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President against public committee meetings

Posted Tue 25th November 2008 at 10:44

Alderney's President believes open government would not be improved if committee and working group meetings were made public.

Writing in his annual newsletter, Sir Norman Browse said: "Open government means many things to many people.

"To me it means that information must never be intentionally hidden from the public, that the government makes every effort to tell the electorate what it is doing and discussing and, whenever possible, seeks the electorate's views and opinions about its proposals and activities. It does not mean government by referendum.

"I do not believe that openness would be improved by making committee and working group meetings open to the public and press. In most jurisdictions in which local committee meetings are open to the public, the politicians and civil servants are remote and often faceless whereas in our small community we know everybody and unfairly tend to blame individuals and not the collective voice of government."

Sir Norman went on to say open meetings would increase the number of inaccurate rumours which circulate round the island.

"I am sure that open meetings would give rise to far more inaccurate rumours than currently circulate and to personal accusations and vendettas."

Sir Norman also extolled the virtues of Alderney's political system and said a party system "would not work".

"If we had political parties they would present their programme in their manifestos and the electorate would know what each party, if it became the government, intended to do but with our small number of members, a party system would not work.

"We are far better off served by ten independent members who, though they may disagree on different topics, all strive to promote a prosperous future for Alderney. A desire and ability to do something for Alderney should be the criterion you should use when deciding who to support at the forthcoming election."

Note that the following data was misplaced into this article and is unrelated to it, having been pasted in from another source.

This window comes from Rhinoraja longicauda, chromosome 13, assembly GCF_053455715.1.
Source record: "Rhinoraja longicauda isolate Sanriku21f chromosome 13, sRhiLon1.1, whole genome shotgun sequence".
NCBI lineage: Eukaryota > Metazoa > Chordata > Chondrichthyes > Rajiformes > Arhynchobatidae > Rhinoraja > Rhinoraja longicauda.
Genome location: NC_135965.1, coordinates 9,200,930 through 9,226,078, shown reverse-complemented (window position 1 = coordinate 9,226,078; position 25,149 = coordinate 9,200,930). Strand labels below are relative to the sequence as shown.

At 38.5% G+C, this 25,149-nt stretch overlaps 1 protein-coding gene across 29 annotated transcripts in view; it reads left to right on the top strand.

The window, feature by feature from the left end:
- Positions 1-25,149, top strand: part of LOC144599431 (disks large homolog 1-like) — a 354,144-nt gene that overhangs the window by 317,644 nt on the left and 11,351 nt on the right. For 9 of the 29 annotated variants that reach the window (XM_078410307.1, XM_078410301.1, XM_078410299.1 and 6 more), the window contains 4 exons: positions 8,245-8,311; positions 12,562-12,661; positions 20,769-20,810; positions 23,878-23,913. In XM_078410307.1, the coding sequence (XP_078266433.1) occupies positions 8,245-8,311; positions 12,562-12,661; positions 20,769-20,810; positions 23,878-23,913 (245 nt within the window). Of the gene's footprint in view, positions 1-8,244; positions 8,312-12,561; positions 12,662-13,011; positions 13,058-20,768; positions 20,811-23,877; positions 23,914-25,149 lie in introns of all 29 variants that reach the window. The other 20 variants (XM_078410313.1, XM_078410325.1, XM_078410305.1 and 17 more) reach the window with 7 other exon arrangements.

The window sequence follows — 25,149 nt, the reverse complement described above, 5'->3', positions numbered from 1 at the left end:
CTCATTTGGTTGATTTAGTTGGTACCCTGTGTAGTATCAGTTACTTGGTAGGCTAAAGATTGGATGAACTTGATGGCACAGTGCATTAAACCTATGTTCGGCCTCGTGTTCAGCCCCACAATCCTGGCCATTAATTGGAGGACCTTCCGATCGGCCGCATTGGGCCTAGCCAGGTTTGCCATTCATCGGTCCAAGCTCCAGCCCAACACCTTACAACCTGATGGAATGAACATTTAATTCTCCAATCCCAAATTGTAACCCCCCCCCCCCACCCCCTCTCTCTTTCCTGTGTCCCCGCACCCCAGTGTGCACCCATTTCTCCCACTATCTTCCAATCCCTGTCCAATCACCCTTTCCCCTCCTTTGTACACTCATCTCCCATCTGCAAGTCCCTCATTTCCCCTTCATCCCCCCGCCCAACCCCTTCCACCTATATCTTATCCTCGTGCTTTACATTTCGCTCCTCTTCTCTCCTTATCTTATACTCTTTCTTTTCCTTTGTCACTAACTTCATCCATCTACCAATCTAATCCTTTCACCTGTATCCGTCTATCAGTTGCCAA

Sir Norman said he hoped at least eight candidates stand at the election, when five seats on the States will be up for grabs.

The President also went on to outline his duties.

"The President's main task is to be the presiding officer at States meetings and to represent the island at home and abroad.

"The President does not pursue an active role in island politics but must know what the politicians are proposing, lest their views are equally divided and he/she has to give a casting vote. The people of Alderney elect the President and in so doing give the President the right to use the casting vote in the manner which he or she believes is the best for Alderney. Any casting vote is bound to upset half the members but can never override a majority view."

The letter ended with Sir Norman predicting a successful 2009 for the island.

"In spite of the world's current financial problems, I believe 2009 will be a good and successful year for Alderney."

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